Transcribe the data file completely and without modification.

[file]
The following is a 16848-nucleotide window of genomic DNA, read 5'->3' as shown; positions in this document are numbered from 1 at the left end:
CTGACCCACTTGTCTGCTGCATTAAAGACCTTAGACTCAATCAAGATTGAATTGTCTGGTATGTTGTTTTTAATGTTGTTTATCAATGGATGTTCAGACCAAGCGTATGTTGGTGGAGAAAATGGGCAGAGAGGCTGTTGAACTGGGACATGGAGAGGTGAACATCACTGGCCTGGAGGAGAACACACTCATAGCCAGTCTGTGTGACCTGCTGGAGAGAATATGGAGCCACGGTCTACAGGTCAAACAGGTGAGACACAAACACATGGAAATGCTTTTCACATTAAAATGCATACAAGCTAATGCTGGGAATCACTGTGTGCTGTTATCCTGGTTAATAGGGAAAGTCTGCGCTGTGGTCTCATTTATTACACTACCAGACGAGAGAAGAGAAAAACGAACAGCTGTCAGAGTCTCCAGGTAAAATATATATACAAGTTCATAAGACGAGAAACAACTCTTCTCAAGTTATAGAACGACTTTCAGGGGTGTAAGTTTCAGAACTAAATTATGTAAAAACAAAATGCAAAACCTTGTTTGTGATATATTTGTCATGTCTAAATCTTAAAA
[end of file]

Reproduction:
The following is a 16848-nucleotide window of genomic DNA, read 5'->3' as shown; positions in this document are numbered from 1 at the left end:
CTGACCCACTTGTCTGCTGCATTAAAGACCTTAGACTCAATCAAGATTGAATTGTCTGGTATGTTGTTTTTAATGTTGTTTATCAATGGATGTTCAGACCAAGCGTATGTTGGTGGAGAAAATGGGCAGAGAGGCTGTTGAACTGGGACATGGAGAGGTGAACATCACTGGCCTGGAGGAGAACACACTCATAGCCAGTCTGTGTGACCTGCTGGAGAGAATATGGAGCCACGGTCTACAGGTCAAACAGGTGAGACACAAACACATGGAAATGCTTTTCACATTAAAATGCATACAAGCTAATGCTGGGAATCACTGTGTGCTGTTATCCTGGTTAATAGGGAAAGTCTGCGCTGTGGTCTCATTTATTACACTACCAGACGAGAGAAGAGAAAAACGAACAGCTGTCAGAGTCTCCAGGTAAAATATATATACAAGTTCATAAGACGAGAAACAACTCTTCTCAAGTTATAGAACGACTTTCAGGGGTGTAAGTTTCAGAACTAAATTATGTAAAAACAAAATGCAAAACCTTGTTTGTGATATATTTGTCATGTCTAAATCTTAAAA